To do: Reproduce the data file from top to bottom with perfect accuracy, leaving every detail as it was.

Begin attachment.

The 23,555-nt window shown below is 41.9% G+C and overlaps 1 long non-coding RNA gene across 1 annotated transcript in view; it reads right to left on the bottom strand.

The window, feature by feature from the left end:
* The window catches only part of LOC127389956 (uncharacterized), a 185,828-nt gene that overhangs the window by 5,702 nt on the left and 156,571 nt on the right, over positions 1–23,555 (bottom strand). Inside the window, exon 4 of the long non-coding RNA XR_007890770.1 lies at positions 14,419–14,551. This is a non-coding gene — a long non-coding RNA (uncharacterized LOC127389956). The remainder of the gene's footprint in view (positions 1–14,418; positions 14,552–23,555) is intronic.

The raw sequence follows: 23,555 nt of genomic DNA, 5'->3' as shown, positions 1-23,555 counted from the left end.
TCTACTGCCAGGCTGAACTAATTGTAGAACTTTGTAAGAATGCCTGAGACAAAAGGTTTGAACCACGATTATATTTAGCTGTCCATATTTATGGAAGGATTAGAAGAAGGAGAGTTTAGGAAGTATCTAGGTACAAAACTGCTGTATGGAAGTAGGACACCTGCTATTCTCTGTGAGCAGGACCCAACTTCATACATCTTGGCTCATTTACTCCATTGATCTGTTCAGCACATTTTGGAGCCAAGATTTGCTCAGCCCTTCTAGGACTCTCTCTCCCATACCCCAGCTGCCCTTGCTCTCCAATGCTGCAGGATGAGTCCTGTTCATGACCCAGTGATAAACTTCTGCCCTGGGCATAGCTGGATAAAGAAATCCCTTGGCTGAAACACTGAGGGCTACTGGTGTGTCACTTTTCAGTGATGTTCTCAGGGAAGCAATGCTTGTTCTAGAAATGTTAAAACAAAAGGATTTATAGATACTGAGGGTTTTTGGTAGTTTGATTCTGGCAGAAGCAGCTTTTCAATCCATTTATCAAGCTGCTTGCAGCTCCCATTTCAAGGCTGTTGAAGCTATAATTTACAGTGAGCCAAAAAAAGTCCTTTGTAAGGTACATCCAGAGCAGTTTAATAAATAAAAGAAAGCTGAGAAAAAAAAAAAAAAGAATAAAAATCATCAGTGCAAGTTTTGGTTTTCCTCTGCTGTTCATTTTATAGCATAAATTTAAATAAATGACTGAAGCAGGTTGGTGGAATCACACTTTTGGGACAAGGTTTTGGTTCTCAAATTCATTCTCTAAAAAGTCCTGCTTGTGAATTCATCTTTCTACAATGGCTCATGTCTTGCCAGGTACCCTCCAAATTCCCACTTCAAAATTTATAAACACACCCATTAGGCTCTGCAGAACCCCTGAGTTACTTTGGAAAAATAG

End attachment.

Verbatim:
The 23,555-nt window shown below is 41.9% G+C and overlaps 1 long non-coding RNA gene across 1 annotated transcript in view; it reads right to left on the bottom strand.

The window, feature by feature from the left end:
* The window catches only part of LOC127389956 (uncharacterized), a 185,828-nt gene that overhangs the window by 5,702 nt on the left and 156,571 nt on the right, over positions 1–23,555 (bottom strand). Inside the window, exon 4 of the long non-coding RNA XR_007890770.1 lies at positions 14,419–14,551. This is a non-coding gene — a long non-coding RNA (uncharacterized LOC127389956). The remainder of the gene's footprint in view (positions 1–14,418; positions 14,552–23,555) is intronic.

The raw sequence follows: 23,555 nt of genomic DNA, 5'->3' as shown, positions 1-23,555 counted from the left end.
TCTACTGCCAGGCTGAACTAATTGTAGAACTTTGTAAGAATGCCTGAGACAAAAGGTTTGAACCACGATTATATTTAGCTGTCCATATTTATGGAAGGATTAGAAGAAGGAGAGTTTAGGAAGTATCTAGGTACAAAACTGCTGTATGGAAGTAGGACACCTGCTATTCTCTGTGAGCAGGACCCAACTTCATACATCTTGGCTCATTTACTCCATTGATCTGTTCAGCACATTTTGGAGCCAAGATTTGCTCAGCCCTTCTAGGACTCTCTCTCCCATACCCCAGCTGCCCTTGCTCTCCAATGCTGCAGGATGAGTCCTGTTCATGACCCAGTGATAAACTTCTGCCCTGGGCATAGCTGGATAAAGAAATCCCTTGGCTGAAACACTGAGGGCTACTGGTGTGTCACTTTTCAGTGATGTTCTCAGGGAAGCAATGCTTGTTCTAGAAATGTTAAAACAAAAGGATTTATAGATACTGAGGGTTTTTGGTAGTTTGATTCTGGCAGAAGCAGCTTTTCAATCCATTTATCAAGCTGCTTGCAGCTCCCATTTCAAGGCTGTTGAAGCTATAATTTACAGTGAGCCAAAAAAAGTCCTTTGTAAGGTACATCCAGAGCAGTTTAATAAATAAAAGAAAGCTGAGAAAAAAAAAAAAAAGAATAAAAATCATCAGTGCAAGTTTTGGTTTTCCTCTGCTGTTCATTTTATAGCATAAATTTAAATAAATGACTGAAGCAGGTTGGTGGAATCACACTTTTGGGACAAGGTTTTGGTTCTCAAATTCATTCTCTAAAAAGTCCTGCTTGTGAATTCATCTTTCTACAATGGCTCATGTCTTGCCAGGTACCCTCCAAATTCCCACTTCAAAATTTATAAACACACCCATTAGGCTCTGCAGAACCCCTGAGTTACTTTGGAAAAATAG